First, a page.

A St. Louis jury has begun hearing arguments in a lawsuit that claimed the popular antidepressant Zoloft caused birth defects in a California boy. The lawsuit is the first of its kind to make it to trial.
There are similar suits across the country in both state and federal courts alleging that when Zoloft is taken during pregnancy it causes birth defects. None of those lawsuits have yet been heard by a jury.
New York-based Pfizer, the maker of Zoloft, denies a link between the drug and birth defects.
Logyn Pesante was born with multiple heart defects, the most serious being transposition of the great arteries, also known as TGA, in which the two main arteries of the heart are in the wrong place. Since his birth Logyn has undergone 25 procedures and six operations and has a pacemaker.
His mother, Kristyn Pesante, took Zoloft during the first trimester of her pregnancy, according to the statements Thursday made before Circuit Court Judge Margaret Neill.
In opening statements Thursday, Pesante’s attorney Joseph Zonies of the Colorado law firm Reilly Pozner LLP, argued that Pfizer did not do enough to warn doctors about the potential risks of birth defects when taking Zoloft during pregnancy.
He claimed internal Pfizer documents highlighted the potential risks of birth defects but that information was not included on the label seen by doctors. He alleges the label did little to mention the potential for defects.
Once Zoloft hit the market after its approval for use in 1991, adverse events were reported by patients that included birth defects and fetal deaths, Zonies said during trial. But even then, he alleged Pfizer did not change its label or communicate to physicians when it learned of the adverse events.
“What would a reasonable drug company do?” Zonies asked, alleging the company did not do enough.
Attorneys for Pfizer argued that there is no evidence to prove Zoloft causes birth defects.
“No treating physician or medical records say Zoloft is a cause,” of Logyn’s condition, said Beth Wilkinson, attorney and partner with Washington, D.C., firm Paul Weiss Rifkind Wharton & Garrison LLP.
Wilkinson said the label does not need to reflect the risk of birth defects because “the science never suggested that there were birth defects caused by Zoloft.”
As the drug became widely available and sales increased there was no increased rate of malformations, or birth defects, Wilkinson said.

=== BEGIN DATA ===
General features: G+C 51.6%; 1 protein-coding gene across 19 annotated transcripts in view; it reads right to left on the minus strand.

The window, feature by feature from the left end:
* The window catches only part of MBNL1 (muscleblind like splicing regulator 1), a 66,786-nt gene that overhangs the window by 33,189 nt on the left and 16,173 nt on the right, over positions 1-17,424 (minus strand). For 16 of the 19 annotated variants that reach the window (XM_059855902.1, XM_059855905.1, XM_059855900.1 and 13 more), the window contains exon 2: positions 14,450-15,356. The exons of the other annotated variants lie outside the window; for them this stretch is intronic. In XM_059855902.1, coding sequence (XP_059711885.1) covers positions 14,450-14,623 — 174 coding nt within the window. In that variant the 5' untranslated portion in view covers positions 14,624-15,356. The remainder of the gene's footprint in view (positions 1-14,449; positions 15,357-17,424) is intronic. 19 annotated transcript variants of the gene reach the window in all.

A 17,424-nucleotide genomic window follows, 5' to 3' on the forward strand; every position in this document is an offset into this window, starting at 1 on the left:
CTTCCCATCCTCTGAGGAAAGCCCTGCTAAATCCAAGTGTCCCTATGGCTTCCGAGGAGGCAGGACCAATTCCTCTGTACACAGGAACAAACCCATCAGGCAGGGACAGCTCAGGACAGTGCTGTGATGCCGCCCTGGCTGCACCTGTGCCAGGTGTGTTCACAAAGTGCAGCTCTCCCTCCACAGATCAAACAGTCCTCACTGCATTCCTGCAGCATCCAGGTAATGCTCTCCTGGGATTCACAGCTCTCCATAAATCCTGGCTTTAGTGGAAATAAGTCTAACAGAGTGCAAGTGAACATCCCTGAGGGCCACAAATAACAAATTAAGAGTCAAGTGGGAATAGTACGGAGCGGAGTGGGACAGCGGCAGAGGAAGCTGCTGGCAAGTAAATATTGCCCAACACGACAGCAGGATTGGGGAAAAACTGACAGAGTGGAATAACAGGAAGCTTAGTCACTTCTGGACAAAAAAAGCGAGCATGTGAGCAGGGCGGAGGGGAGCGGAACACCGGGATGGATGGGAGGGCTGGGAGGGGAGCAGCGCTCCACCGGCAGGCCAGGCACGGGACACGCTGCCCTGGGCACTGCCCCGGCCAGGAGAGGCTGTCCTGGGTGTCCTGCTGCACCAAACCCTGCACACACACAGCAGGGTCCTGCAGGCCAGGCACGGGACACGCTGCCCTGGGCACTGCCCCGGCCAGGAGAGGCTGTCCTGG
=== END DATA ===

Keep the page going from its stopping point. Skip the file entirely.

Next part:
That wasn’t the case when the now notorious drug Thalidomide hit the market in the late 1950s. The drug was developed to combat morning sickness but caused severe birth defects in children.
As Thalidomide sales increased, Wilkinson showed during a courtroom presentation, so did the rate of malformations. That’s not the case with Zoloft, she claimed.
In a press release, Pfizer also pointed to a 2011 safety announcement by the Food and Drug Administration that advised physicians ‘not to alter their current clinical practice of treating depression during pregnancy’ when using antidepressants like Zoloft.
The FDA made the 2011 recommendation after it found conflicting findings studying a possible relationship between persistent pulmonary hypertension of the newborn, or PPHN, and antidepressant usage.
The suit in St. Louis was first filed in 2012 by a long list of plaintiffs that included mothers and their children, including some from the St. Louis region. It was later decided that Logyn, a minor with birth defects from California, would be the first case tried before a jury.
Zoloft was a blockbuster for Pfizer when it was launched in 1991. It became the company’s third-biggest product, with sales peaking at $3.4 billion in 2004. In mid-2006, the patent expired and cheaper versions, under the generic name of sertraline, grabbed market share. Last year, Zoloft represented $423 million in sales for Pfizer.
However, Zoloft and its generic equivalents are still the best-selling antidepressants on the market, according to Express Scripts’ data.